Study: Humans Began Domesticating Animals To Comfort Children Whose Parents Split Up

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Study: Humans Began Domesticating Animals To Comfort Children Whose Parents Split Up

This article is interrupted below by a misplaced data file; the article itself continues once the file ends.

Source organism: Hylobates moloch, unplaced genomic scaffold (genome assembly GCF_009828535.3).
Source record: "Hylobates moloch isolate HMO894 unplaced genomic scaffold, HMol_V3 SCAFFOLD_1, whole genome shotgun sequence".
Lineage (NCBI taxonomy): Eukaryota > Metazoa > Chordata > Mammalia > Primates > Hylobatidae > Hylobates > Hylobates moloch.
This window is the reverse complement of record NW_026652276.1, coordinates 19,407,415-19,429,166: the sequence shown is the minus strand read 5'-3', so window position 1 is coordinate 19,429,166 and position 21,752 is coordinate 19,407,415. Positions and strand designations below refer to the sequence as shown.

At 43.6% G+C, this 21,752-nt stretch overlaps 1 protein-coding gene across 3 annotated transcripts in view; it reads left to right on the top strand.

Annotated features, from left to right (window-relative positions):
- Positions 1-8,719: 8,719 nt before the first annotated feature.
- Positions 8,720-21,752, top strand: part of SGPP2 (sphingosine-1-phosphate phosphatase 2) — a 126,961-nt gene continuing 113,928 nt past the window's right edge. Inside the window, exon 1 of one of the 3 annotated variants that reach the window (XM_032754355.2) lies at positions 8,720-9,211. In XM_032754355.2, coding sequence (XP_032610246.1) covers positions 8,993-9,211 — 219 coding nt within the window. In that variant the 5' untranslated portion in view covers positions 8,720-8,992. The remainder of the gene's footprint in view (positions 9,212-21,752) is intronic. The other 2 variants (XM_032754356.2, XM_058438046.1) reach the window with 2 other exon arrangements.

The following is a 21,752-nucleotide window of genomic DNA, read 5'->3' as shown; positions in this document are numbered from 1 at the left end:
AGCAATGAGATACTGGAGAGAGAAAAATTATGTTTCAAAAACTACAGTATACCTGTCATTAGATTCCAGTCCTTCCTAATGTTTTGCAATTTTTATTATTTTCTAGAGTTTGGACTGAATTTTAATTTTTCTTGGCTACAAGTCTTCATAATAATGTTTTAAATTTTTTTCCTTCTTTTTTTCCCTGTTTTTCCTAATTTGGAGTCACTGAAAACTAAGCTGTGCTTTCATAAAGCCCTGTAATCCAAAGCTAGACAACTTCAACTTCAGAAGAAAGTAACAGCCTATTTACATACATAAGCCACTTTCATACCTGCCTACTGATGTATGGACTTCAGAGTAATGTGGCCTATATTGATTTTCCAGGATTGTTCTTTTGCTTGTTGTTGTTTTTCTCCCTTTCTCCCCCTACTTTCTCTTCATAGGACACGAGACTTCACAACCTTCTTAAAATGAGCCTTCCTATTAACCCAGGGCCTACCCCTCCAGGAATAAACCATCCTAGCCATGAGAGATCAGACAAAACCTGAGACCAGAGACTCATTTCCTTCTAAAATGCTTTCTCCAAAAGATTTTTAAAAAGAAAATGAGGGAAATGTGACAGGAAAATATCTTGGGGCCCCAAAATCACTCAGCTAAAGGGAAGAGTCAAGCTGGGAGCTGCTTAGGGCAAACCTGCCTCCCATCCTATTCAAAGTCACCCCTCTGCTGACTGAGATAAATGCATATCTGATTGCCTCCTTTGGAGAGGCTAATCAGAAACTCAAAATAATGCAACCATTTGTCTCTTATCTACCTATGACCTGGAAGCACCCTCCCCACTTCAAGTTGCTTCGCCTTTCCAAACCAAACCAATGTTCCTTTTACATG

LEXINGTON, KY—Providing insight into the customs and social dynamics of prehistoric populations, researchers at the University of Kentucky published a study Friday revealing that humans began domesticating wild animals in order to comfort children whose parents had separated. “According to our findings, our ancient ancestors first tamed and bred gray wolves some 30,000 to 40,000 years ago as a means of providing younger members of their hunter-gatherer societies with a loving companion to keep them occupied and feeling less alone as they dealt with the emotional trauma of their mother and father splitting up,” said lead researcher Ellen Wahl, adding that these early humans were likely inclined to select the most docile and obedient wolf cubs to bring back to their encampments in hopes of distracting these children from the painful changes they were experiencing in their day-to-day lives and the worries they felt about whether they were the cause of the breakup. “Canines would have been an ideal species for these Upper Paleolithic children to connect with during such an emotionally sensitive period given the animal’s loyalty and ability to easily travel along with children as they moved back and forth between their parents’ separate shelters.” Wahl cited further evidence indicating that similar factors may have eventually led to the taming of horses by Bronze Age people, as separated parents began attempting to outdo one another to compete for their children’s affection.